Wednesday, April 3, 2013

Where Reason Fears To Tread

Saturday night I joined the Catholic Church and partook of the Blessed Sacrament for the first time. It was... amazing. I hesitate to use the word because we overuse it so much, but I can think of no better description. Jesus is present in the Eucharist, there is no doubt in my mind about that. Not only because of the things I have learned from RCIA and from Sacred Scripture, but from my experience Saturday night. I ate God. It was the most tangible He has ever been in my life. I can't describe it and I don't know that I could ever explain it. Honestly, it doesn't make much sense.

And that's okay.

One error that I am often prone to, and that my series of posts on RCIA attests to, is that I tend to put logic and reason first to the exclusion of all else. Things have to make sense to me before I believe them. I have to wrestle with ideas before I can accept them. This is good, it is far better than blind faith, but it can be taken too far. Reason is not the end all be all of human knowledge. It is vital, it is necessary, but it is ultimately insufficient.

There is, after all, a supernatural element to all of this. If we ignore that we do God great injustice. For how can we bind the creator of the universe to the merely natural? Reason can take you quite far, but it stops at the realm of the supernatural. Being a good scientifically minded westerner, I am often afraid to leave my reason behind and cross that threshold. Saturday night the Catholic Church compelled me to do so. I cannot deny that there is more to God than systematic theologies and arguments over Sola Scriptura when I am ingesting Him. I ate Him. I felt Him in a way I've never felt before.

Systematic Theologies didn't die on the cross for my sins. Doctrine didn't die on the cross for my sins. Christ did.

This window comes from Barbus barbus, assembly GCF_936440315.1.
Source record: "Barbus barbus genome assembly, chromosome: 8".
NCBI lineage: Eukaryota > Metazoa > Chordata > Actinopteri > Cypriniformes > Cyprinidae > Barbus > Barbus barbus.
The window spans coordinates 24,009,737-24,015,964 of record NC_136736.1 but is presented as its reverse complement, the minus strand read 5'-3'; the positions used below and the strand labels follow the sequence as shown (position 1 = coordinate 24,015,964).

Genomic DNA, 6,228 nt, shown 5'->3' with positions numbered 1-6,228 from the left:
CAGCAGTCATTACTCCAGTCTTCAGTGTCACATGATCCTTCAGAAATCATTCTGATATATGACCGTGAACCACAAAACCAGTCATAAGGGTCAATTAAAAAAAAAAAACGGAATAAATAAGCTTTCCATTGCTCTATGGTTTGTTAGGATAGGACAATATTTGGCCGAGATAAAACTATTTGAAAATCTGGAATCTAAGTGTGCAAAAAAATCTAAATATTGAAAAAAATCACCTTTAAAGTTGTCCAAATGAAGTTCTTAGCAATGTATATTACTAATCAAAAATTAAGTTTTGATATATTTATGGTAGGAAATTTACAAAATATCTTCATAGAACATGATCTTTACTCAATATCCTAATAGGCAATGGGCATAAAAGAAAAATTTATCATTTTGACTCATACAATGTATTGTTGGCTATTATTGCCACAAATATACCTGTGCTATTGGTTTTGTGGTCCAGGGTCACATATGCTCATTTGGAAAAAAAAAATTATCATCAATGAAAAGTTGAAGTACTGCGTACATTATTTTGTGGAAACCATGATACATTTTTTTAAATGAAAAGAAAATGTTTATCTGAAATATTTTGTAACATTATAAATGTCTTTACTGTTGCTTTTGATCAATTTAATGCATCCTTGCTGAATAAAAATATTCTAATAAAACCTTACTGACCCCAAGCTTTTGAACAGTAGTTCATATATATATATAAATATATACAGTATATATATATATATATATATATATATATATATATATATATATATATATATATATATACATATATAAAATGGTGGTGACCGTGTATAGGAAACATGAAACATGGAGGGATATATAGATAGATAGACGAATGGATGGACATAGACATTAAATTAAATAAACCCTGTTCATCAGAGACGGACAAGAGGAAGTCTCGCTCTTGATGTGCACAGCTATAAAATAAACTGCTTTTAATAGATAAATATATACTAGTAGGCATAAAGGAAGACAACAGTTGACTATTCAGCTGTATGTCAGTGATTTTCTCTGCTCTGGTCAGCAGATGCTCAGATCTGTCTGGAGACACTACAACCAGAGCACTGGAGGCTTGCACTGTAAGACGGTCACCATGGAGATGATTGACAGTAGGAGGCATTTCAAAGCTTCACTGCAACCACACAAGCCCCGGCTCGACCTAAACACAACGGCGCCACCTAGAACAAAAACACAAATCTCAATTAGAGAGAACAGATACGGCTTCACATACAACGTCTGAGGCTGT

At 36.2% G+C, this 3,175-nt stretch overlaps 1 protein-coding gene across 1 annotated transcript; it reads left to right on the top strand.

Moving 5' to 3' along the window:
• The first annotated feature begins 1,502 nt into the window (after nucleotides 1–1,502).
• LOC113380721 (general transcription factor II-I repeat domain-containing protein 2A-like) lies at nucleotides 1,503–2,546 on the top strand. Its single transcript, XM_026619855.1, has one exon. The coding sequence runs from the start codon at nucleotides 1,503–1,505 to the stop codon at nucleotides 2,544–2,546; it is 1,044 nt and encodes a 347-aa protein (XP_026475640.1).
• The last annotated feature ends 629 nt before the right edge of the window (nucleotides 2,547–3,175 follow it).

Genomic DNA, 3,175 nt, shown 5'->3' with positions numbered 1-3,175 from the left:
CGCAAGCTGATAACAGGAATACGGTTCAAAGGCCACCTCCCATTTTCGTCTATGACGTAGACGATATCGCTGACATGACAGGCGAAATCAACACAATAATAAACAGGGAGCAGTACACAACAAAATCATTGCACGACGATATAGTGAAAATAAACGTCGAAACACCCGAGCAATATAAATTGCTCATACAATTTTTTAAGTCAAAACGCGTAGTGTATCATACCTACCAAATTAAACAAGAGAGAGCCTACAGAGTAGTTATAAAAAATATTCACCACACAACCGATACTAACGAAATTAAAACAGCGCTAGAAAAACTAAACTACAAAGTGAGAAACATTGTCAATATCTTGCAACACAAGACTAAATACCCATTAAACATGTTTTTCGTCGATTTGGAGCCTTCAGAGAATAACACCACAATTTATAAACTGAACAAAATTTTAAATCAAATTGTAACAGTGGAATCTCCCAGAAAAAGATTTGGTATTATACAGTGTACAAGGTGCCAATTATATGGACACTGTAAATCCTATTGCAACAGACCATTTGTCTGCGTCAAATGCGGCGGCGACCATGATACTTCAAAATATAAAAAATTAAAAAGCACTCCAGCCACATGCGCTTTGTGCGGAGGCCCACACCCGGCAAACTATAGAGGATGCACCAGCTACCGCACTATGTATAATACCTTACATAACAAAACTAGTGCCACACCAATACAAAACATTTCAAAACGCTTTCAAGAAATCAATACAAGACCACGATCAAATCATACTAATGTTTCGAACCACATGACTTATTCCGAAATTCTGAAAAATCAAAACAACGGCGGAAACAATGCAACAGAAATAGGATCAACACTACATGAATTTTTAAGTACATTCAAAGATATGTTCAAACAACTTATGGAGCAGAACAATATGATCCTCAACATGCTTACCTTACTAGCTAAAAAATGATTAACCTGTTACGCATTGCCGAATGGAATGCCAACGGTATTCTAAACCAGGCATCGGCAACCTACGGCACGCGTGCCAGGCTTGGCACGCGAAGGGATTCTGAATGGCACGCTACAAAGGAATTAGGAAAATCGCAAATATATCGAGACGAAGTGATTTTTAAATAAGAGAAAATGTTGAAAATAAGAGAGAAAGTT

"Where is the one who is wise? Where is the scribe? Where is the debater of this age? Has not God made foolish the wisdom of the world? For since, in the wisdom of God, the world did not know God through wisdom, it pleased God through the folly of what we preach to save those who believe. For Jews demand signs and Greeks seek wisdom, but we preach Christ crucified, a stumbling block to Jews and folly to Gentiles"
And why the creator of the universe chose to redeem his creation through such folly I'll probably never understand in this lifetime. However, the point I am trying to make here is that if we focus solely on reason we neglect the power of Christ to our own peril. We become like the pharisees, too busy arguing over the lawfulness of healing on the Sabbath to stop and consider the miracle of the healing!

And perhaps this is why until I was in college I had developed the assumption that God had stopped doing miracles. It was never a conscious belief. I never saw one and and my church never talked about them so they just didn't figure into my worldview. For all I knew miracles ended when the twelve died. Then I went to college and heard stories of logistical miracles mostly from people who went on short term mission trips. Those stories were never very compelling as the consisted mostly of getting from point A to point B in a time no one thought possible. There wasn't any unmistakable divine intervention there!

But, dear reader, there are honest to God miracles taking place in this world. Even today. But for some reason we never talk about them! So why do I favor arguing over the translations of individual Greek and Hebrew words when I could mention the miracles of St. Padre Pio? Why do I dwell on the role the magisterium when I can talk about the Incorruptibles?

Reason is great until it blinds you, and I suppose to some extent I have been blinded to the supernatural side of the Church. We set our sights too low. We ask God for a textbook when we could be asking miracles. 

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